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Reporting on Religion Conference

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Our March 14, 2016 conference on reporting on religion was well attended and we would like to thank all who participated, in particular our headliner David Gregory. We would also like to thank our sponsors:The University of Wisconsin Lubar Institute for the Study of the Abrahamic Religions, and the Upper|House (an initiative of the Stephen & Laurel Brown Foundation) in collaboration with the University of Wisconsin School of Journalism and Mass Communications.

Additional support came from the Wisconsin Newspaper Association, the Wisconsin Broadcasters Association, the Wisconsin State Journal, WKOW television, and the Wisconsin Center for Investigative Journalism.

Jim Davis, one of the conference participants, wrote a report for GetReligion.org.

Here are the sessions:

#1) America’s Changing Religious Landscape

The Pew Research Center has done groundbreaking work documenting shifts in religious beliefs, affiliations, and practices in the United States. The Center’s two recent studies of the “U.S. Religious Landscape,” each aggregating some 35,000 responses, provide an in-depth look at how American religious life is changing. The results pose interesting challenges and opportunities for journalists covering religion, for public policy and for practitioners of religion. Besheer Mohamed provided an overview of the current landscape and what it means now.

As a veteran journalist who specializes both in the coverage of religion and of survey research, Cathy Lynn Grossman helped connect Besheer Mohamed’s presentation with the issues this changing landscape raises for journalists covering religion. The moderator was prof. Charles Cohen.

#2) How the Press Covers Religion and Spirituality

Religious faith plays a big part in the lives of most Americans, and issues involving religious beliefs and practice crop up constantly in public life. Nevertheless, media generally cover religious issues poorly, often failing to inform audiences about the complexity of religious beliefs or the full contexts in which faith informs individuals’ decisions. Four veteran reporters provided an inside look at how they report religious news and offer critiques of how the media covers it. Participants were: Cathy Lynn Grossman, James Davis, Jaweed Kaleem, and Chuck Stokes. John Smalley was the moderator.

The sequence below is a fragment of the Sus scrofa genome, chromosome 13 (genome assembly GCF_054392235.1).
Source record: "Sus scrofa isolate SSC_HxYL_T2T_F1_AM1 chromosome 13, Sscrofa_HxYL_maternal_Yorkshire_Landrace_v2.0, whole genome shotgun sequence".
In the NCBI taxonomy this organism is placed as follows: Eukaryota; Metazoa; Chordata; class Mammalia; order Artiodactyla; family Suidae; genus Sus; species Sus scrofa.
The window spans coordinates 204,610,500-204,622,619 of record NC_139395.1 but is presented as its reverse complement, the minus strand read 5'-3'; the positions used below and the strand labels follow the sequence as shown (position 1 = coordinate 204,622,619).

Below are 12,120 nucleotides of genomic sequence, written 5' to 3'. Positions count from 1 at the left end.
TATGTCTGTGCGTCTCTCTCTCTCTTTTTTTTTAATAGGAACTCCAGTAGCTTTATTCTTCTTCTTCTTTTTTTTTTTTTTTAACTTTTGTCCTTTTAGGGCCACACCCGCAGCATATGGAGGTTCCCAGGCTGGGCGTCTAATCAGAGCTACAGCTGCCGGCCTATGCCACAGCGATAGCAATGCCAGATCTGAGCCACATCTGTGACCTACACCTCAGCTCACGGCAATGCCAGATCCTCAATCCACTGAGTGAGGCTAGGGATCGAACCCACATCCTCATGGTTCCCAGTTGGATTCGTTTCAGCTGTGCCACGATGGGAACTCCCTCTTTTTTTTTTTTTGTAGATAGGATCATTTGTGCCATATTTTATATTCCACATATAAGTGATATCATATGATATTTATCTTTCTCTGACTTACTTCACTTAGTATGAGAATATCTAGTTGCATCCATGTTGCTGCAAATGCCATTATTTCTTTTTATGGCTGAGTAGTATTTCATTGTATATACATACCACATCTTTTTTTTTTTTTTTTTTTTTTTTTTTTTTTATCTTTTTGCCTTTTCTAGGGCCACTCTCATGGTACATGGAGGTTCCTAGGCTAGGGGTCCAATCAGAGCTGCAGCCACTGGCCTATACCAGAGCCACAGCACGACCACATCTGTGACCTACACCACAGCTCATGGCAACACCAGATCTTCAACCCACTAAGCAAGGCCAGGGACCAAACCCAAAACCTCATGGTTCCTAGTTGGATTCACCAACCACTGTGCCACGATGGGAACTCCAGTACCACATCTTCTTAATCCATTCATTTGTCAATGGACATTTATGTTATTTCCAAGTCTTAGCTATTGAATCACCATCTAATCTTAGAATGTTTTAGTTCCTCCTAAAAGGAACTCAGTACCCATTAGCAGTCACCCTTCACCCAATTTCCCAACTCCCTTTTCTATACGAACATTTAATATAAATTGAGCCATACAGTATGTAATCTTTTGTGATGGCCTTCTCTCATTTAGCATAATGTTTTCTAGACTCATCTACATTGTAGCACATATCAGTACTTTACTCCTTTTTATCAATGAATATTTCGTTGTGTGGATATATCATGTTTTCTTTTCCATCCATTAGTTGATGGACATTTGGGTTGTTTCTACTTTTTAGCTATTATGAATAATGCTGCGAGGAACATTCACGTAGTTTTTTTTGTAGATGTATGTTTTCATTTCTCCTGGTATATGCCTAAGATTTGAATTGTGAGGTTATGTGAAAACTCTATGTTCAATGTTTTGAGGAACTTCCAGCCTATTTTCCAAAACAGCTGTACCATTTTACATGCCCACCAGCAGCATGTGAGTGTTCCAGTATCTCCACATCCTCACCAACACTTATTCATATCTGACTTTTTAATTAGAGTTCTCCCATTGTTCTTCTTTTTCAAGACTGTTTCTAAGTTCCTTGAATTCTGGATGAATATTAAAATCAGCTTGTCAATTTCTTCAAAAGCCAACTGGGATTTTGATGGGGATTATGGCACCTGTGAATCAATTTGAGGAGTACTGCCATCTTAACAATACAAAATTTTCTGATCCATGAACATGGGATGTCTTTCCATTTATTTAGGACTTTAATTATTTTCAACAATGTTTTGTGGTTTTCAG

#3) Too Hot to Handle? Journalists at Work

As with many topics in journalism, religion is an area that can evoke strong emotions in the midst of controversy. Differing understandings of religious tenets and structures add to the difficulties. Three journalists talked about how they managed to keep both their professional and personal balance in the midst of particularly hot religious topics that they have covered. Participants were Doug Erickson, Bob Smietana, and Dilshad Ali. The moderator was Rev. Phil Haslanger.

#4) Faith on the Street

Tony Carnes and Christopher Smith presented their work covering religion at the street level in New York City. Over the past five years, “A Journey Through NYC Religions” has explored, documented, and explained the great religious changes in New York City. Using videos from the project’s web site, Carnes and Smith demonstrated how journalists might use this approach to gain a whole new perspective on their communities. The moderator was Gordon Govier.

#5) Religious Freedom and Freedom of Conscience

This panel explored the tension between competing goods: the value Americans place on religious freedom, and the value Americans place on equality among citizens. How do we as a society negotiate this conflict? How can people covering this issue in the media appreciate all the points at stake? Panelists were Greg Jao, Rev. Scot Anderson, and John Huebscher. The moderator was prof. Donald Downs and the respondent was David Gregory. The respondent was David Gregory.

#6) KEYNOTE: A Journalist’s Unlikely Spiritual Journey

David Gregory, author of How’s Your Faith? An Unlikely Spiritual Journey, brought his understanding of the demands of journalism at the highest levels and, more recently, how he has grappled with the role faith plays in his own life. He brought a perspective to the covering of religious issues from someone who understands how journalism works and from someone who has thought deeply about religious questions. Introduction by prof. Kathleen Bartzen Culver.

And finally, thank you again to John Terrill and The Upper|House for hosting our sessions in your beautiful facility.

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